When homeschooling, you are not bound by a set of rules about how you cover material, but you must first recognize if the curriculum is not meeting the needs of your gifted child.

Then, apply a method of acceleration that is appropriate for your child whether moderate or radical, using compacting, prescriptive teaching, or some other type of acceleration.  In this way you can challenge your child and give him or her the time for wonderful projects and investigations.

What solutions have you found in teaching your advanced student?  What resources are you using?  Leave a comment and let us know about it!

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Twice Exceptional: Over-Identification of ADD/ADHD in the Gifted

by Deborah L. Ruf, Ph.D.

(Originally published in the NAGC newsletter for Guidance & Counseling Division, 2001, with the title Twice Exceptional in the Gifted)

In a little over one year of private practice as a gifted specialist I have confronted the issue of ADD, Attention Deficit Disorder, and ADHD, Attention Deficit Hyperactivity Disorder, myriad times. The first disability involves a high level of distractibility, an inability to focus on one topic and follow it through. ADD manifests itself in the person’s starting but not finishing assignments and projects, and not hearing and remembering what one has been told, for example. ADHD generally includes all the qualities of the first disability but also encompasses hyperactivity. A child with ADHD shows excessive activity, especially activity unrelated to what needs to be done or what is expected and desirable behavior.

As far as twice exceptional is concerned, ADD/ADHD is a problem in that the definition and diagnosis can often take the place of recognizing that the child is gifted and misplaced in his academic environment. The child can be put on medication that calms him down and makes him less susceptible to distractions, but the subsequent compliance may take away the zest and curiosity that are a strong hallmark of high intelligence and creativity. It is possible that high intelligence on medication turns itself toward adding complexity to lower level instruction and activities.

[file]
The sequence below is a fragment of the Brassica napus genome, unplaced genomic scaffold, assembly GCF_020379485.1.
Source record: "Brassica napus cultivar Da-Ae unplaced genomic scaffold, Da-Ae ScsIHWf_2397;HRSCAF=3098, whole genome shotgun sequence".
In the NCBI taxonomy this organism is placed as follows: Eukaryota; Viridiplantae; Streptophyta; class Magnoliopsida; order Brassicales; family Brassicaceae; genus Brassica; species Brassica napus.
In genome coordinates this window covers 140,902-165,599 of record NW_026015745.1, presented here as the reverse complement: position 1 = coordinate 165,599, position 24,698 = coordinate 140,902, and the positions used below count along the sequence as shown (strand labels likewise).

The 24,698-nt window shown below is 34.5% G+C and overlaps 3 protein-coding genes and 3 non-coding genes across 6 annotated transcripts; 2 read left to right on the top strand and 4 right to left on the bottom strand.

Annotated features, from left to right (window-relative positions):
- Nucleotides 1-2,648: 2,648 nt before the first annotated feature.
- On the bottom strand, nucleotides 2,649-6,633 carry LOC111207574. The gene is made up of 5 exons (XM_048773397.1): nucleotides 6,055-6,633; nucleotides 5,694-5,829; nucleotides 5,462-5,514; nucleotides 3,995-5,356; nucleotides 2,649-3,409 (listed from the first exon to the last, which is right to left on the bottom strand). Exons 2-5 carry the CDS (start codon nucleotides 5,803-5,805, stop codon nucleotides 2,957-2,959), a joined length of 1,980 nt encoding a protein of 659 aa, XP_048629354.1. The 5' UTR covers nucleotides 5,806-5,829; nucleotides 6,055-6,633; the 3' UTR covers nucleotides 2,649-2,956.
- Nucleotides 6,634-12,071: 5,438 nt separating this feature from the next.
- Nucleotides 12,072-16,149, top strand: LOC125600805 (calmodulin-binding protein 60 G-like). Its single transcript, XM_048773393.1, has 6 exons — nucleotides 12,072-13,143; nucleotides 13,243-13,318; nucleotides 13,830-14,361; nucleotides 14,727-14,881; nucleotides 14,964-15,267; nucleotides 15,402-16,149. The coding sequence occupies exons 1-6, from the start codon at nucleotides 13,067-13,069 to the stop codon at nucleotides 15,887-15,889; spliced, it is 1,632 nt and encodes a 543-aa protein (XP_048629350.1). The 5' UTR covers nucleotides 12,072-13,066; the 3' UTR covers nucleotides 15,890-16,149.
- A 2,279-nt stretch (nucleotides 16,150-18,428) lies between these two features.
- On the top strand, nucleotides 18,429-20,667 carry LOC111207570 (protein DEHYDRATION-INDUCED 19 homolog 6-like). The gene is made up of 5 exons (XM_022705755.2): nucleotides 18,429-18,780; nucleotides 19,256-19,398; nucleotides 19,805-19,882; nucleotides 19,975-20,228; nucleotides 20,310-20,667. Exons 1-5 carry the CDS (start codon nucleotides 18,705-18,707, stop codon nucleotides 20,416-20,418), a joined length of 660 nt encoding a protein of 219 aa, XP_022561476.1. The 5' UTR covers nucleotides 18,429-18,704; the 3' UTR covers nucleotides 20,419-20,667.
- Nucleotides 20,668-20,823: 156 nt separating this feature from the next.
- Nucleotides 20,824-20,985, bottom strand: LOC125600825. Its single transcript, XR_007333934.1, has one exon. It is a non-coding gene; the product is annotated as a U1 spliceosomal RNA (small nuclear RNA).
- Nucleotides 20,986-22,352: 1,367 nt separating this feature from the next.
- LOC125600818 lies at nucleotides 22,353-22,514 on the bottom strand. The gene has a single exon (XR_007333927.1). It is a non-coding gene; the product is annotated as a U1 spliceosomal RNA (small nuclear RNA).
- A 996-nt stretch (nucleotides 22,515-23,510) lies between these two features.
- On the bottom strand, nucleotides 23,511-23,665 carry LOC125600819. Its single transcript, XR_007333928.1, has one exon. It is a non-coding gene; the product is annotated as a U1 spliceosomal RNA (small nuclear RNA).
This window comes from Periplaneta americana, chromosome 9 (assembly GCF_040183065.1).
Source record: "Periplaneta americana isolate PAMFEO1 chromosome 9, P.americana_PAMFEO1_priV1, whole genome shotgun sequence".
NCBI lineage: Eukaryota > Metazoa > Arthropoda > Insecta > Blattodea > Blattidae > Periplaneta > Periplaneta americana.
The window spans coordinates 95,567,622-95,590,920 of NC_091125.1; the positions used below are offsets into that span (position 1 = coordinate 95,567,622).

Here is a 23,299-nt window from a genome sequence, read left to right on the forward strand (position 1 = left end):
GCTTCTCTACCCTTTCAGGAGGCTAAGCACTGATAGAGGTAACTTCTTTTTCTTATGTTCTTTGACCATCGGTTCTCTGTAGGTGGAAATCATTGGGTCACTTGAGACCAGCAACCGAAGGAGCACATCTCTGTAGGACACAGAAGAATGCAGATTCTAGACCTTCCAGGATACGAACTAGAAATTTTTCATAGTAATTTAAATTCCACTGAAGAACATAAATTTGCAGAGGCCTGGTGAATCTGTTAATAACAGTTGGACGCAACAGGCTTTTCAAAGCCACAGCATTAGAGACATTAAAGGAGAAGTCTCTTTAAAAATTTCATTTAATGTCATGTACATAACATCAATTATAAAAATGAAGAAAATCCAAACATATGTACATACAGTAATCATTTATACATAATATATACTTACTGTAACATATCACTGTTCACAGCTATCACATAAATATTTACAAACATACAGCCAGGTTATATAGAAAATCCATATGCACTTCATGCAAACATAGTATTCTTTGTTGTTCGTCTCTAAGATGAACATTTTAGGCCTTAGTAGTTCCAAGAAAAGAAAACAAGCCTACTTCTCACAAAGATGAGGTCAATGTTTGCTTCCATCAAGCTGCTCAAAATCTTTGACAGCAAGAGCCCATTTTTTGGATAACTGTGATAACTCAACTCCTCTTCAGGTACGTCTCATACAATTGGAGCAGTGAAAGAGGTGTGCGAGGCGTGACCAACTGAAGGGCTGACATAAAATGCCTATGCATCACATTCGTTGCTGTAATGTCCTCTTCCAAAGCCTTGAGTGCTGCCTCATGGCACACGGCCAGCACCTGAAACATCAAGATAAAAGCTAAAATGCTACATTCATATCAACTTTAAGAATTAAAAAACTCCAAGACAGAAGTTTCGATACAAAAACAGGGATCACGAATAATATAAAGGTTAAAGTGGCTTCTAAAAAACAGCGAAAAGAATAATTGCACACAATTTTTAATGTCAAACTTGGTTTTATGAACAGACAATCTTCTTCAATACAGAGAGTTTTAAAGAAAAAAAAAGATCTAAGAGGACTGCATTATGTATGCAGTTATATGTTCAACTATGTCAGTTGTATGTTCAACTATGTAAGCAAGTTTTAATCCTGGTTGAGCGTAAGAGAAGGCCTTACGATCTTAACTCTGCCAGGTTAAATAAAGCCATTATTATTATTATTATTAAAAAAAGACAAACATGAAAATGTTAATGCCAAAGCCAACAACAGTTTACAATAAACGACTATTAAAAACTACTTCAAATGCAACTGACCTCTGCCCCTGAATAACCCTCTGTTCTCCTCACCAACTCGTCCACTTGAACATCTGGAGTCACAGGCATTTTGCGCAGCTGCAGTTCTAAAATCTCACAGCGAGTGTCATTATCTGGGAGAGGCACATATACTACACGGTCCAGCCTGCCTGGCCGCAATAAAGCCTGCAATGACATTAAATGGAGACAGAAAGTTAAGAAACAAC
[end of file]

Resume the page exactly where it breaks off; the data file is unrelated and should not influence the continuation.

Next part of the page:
Conversely, when children are ADD or ADHD and undiagnosed, life can be more difficult for them and they may go unrecognized as gifted. It is my professional opinion that a highly gifted child who is ADD/ADHD can learn to cope with the concomitant attention difficulties, but that his energies are sapped to the point of disabling him to function as high as he could if on treatment.

The frequency with which the topic arises has necessitated my reading articles, visiting web sites, and talking at length to medical and psychological colleagues in order to familiarize myself with the condition. Almost always, it is the parents of boys who tell me that the school suspects ADHD in their son. The parents learn as much as they can about ADD/ADHD, and the people who call me want to determine first if their son may simply be gifted. Poor academic fit often causes lack of follow-through; and the generally high activity and wide interests of gifted children may make them appear to be too active or distractible.

I have some background working with boys. I have two brothers and have raised three sons, all of whom are gifted and very, very busy, and some have said, “hyper.” I have taught elementary school and am familiar with the higher activity level of boys in general. I mention this because I have a good sense of what is normal for bright children when it comes to ability to concentrate and activity level. If a child truly experiences ADD, he cannot focus on school instruction even when the environment and instructional level are completely appropriate for him. During a one-on-one testing situation with me, I can tell whether or not the child has difficulty with attention and focus, it is likely to evidence itself during our time together. I have a strong bias, after many years of study and experience, toward believing that most children whom the schools and parents believe are ADD, instead are experiencing difficulty attending to and following through on assignments and materials that are below what they are ready to study and address. Obviously it occurs more often in gifted children that the instruction is indeed boring and repetitive. For a number of reasons that are not the focus of this article, most gifted girls cope with inappropriate instruction better than do most gifted boys. Out of approximately 125 children with whom I have worked professionally in the past year, there were only two that I recommended be tested medically for possible ADD or ADHD.

Gifted children sometimes appear to have trouble understanding instruction and focusing because they are baffled by the instruction and expectations. It is difficult for them to believe that this is truly all they have to do to finish the assignment. There must be some catch, some trick; it couldn’t be this easy. Many gifted children simply refuse to do the busywork of an assignment when there is clearly nothing to be gained beyond the teacher’s approval. Unfortunately, some of these circumspect and independent children fall into a pattern of noncompliance that ill-equips them to recognize when the assignments may actually be helpful and useful.